Kenya Airways 2018 results

Excerpts from the announcement of the Kenya Airways 2018 financial results April 30, 2019 at Ole Sereni Hotel. Nairobi at a breakfast event with investors and media.

Performance: 2018 revenue was Kshs 114 billion (~$1.14 billion), compared to 81 billion in 2017 at the airline, which is in the middle of discussions about taking over the management of the Jomo Kenyatta International Airport (JKIA) under a public-private partnership (PPP).

Chairman Michael Joseph said 2018 had been a challenging year, one highlight of which was the launch of non-stop daily flights New York, but there was a lot media scrutiny on PPP on JKIA that was wrong and excitable. He said that the airline was on the right path and thanked the staff for doing a great job under difficult circumstances.

CEO Sebastian Mikosz said this was the second year of growth in passengers and cargo and a narrowed loss. The difference to 2017 (which was abbreviated to 9 months as the airline changed its financial year-end to match IATA and its financial partners) was stark but the CEO went out of his way to compare unofficial twelve month numbers for 2017 to highlight that the airline had increased income, and flown more passengers despite the smaller fleet in 2018. They had 13,258 daily customers (up from 12,484),  a cabin factor of 76% and on-time performance 79%.

They earned Kshs 95 billion from flying 4.84 million passengers in 2018, Kshs 8.5 billion from cargo 8.5 billion and earned Kshs 10 billion from other business including ground handling and repairs and maintenance and training,. While the revenue covered their fleet ownership, fuel and staff costs, they ended with an operating loss of Kshs 683 million and, an overall loss before tax of Kshs 7.5 billion ($75 million).

Fuel: Accounts for 40% of costs, and as prices went up 30% in 2018, it remains one of the biggest challenges to profitability. As such they are going back to fuel hedging as a risk minimization strategy.

Fleet: They are getting back two Boeing 787’s from Oman Air but have extended an ongoing lease with Turkish to retain three Boeing 777-300’s which are simply too large to operate given the current loads and will introduce a complexity  that is not desirable now.

Routes and Partnerships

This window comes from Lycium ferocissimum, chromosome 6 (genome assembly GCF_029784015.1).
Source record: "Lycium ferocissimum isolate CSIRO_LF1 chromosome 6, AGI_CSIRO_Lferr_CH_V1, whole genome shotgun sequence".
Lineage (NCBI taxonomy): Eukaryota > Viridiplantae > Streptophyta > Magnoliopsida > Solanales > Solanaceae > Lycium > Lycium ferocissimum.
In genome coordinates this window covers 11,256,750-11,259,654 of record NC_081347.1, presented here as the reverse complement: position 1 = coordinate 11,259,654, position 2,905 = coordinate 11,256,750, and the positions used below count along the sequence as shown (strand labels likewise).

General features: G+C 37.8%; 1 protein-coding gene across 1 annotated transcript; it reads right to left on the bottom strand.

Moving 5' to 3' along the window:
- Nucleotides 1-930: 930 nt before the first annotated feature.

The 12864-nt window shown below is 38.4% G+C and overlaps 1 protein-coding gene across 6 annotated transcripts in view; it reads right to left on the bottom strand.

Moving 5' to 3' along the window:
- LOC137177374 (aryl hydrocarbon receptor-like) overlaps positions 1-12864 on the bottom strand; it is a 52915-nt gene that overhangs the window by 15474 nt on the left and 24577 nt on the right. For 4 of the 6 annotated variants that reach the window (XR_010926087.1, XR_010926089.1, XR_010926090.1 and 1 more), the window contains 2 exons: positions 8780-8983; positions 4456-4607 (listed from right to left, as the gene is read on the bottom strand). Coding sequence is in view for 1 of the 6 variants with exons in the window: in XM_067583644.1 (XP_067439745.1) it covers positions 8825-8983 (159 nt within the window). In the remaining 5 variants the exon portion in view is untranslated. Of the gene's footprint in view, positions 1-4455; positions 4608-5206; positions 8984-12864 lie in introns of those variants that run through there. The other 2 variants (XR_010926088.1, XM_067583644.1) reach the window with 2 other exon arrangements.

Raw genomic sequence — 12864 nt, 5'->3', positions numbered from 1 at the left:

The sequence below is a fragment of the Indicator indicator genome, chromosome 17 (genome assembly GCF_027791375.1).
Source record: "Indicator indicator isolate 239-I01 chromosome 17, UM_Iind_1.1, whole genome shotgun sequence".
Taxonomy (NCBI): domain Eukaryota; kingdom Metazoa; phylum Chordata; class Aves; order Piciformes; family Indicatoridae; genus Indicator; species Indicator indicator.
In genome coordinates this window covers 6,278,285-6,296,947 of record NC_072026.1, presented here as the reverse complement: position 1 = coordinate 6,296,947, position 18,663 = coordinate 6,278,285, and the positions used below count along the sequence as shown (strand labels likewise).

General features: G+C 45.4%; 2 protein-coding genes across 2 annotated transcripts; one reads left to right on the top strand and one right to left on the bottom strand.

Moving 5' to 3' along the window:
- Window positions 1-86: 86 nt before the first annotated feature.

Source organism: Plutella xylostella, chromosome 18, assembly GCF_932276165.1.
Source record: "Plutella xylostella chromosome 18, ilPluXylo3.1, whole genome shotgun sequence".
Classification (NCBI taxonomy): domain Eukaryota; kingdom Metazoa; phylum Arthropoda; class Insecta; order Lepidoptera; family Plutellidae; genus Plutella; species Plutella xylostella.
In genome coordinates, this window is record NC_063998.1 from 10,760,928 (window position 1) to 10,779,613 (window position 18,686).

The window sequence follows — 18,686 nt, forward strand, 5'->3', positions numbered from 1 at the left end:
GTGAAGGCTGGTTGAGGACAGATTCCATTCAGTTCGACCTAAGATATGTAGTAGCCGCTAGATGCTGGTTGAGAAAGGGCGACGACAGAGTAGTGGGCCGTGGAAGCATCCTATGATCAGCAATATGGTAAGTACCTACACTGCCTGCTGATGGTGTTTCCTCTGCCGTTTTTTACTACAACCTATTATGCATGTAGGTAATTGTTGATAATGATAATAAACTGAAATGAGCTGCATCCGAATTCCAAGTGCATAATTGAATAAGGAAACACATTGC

• The New York direct flight route had flown 15,000 passengers as of December 31 2018. The load factor is 64% and CEO said that there was nothing lucrative about NYC but it helped serve the Africa Market with 5 weekly flights which they will adjust back to being daily flights in the summer. The non-stop route offers the fastest route between New York and Indian Ocean destinations countries like Mauritius
  • The Air-France-KLM joint venture is still the biggest part of their business. They have now added one with Delta enabling KQ to sell flights to Delta destination cities beyond New York.
  • UN: With the addition of Geneva (and Rime) in June, they will now fly to all the main UN cities – Geneva, Mogadishu, Paris, New York – from Nairobi, completing their UN network.
  • JamboJet: They are trying to pushing to get their Jambojet subsidiary IOSA-certified so they can codeshare on more local routes.

African Aviation: The results presentation showed comparisons to Rwandair, Ethiopian, Turkish, Ethiopian and Emirates airlines, but Mikosz said that KQ was the only airline interested in growing the Nairobi hub. The CEO cautioned that while in 2010, Ethiopian was the same size as KQ, today it was three times bigger, and that was due to support systems, Also that Rwandair, while considered small today, will catch KQ in five years unless KQ grows its hub in this competitive environment.

PPP: The fate of the public-private partnership proposal for the airline to manage JKIA is still with the Privatization Commission who turned it over to Parliament for public hearings that were stormy at times and led to a lot of inaccuracies. The CEO and Chairman said it was not necessary for the growth plan that the company had presented to shareholders during their 2017 restructuring, but it was one which would accelerate its rate by levelling the playing field with its continental peers.